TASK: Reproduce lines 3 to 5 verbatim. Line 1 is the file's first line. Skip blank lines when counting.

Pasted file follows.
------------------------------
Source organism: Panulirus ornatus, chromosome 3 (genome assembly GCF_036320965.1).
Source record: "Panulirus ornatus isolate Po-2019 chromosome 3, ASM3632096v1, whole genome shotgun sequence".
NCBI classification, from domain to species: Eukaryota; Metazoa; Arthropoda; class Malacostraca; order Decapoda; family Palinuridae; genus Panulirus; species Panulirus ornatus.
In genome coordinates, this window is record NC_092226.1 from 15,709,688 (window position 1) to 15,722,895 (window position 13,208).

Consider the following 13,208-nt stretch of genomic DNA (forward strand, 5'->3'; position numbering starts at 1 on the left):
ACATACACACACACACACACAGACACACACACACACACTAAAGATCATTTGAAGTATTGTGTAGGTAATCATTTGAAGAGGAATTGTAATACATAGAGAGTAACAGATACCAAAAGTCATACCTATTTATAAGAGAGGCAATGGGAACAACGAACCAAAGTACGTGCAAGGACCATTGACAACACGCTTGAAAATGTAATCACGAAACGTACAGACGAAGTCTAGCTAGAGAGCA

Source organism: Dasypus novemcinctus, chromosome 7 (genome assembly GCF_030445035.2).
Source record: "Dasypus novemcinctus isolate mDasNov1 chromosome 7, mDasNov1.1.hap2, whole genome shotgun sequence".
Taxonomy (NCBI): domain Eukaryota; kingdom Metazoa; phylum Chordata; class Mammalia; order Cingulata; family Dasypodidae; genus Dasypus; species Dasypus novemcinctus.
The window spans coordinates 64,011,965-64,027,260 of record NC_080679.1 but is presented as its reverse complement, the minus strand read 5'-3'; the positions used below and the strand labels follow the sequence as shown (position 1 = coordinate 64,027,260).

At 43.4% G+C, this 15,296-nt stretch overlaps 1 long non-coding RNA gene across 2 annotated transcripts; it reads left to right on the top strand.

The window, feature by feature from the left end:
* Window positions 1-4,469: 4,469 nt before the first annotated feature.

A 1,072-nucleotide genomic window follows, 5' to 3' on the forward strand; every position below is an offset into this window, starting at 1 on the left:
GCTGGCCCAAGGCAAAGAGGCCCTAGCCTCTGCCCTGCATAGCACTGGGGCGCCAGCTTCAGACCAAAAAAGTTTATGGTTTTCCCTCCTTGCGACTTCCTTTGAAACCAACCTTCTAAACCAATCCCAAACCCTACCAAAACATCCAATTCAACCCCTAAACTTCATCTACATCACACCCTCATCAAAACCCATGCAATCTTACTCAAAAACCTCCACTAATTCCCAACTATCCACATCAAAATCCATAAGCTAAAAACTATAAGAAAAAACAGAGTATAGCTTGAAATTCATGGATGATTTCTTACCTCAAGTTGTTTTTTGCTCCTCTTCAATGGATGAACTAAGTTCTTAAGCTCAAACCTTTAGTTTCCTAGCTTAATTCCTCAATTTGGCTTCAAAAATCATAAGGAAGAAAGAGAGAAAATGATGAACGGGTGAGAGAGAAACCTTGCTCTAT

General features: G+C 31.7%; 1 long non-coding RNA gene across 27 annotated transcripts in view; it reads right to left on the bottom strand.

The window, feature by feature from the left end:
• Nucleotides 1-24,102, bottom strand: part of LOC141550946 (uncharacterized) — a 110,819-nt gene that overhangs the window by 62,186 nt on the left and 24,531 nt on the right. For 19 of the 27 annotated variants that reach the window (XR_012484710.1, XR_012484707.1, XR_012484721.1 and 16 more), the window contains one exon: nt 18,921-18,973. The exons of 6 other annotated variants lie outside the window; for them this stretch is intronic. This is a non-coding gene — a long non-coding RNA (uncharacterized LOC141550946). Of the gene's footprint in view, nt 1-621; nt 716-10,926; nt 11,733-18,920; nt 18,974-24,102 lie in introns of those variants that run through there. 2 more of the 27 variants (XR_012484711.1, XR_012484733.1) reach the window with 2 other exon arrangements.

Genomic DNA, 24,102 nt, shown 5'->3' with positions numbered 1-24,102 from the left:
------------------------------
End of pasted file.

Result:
NCBI classification, from domain to species: Eukaryota; Metazoa; Arthropoda; class Malacostraca; order Decapoda; family Palinuridae; genus Panulirus; species Panulirus ornatus.
In genome coordinates, this window is record NC_092226.1 from 15,709,688 (window position 1) to 15,722,895 (window position 13,208).

Consider the following 13,208-nt stretch of genomic DNA (forward strand, 5'->3'; position numbering starts at 1 on the left):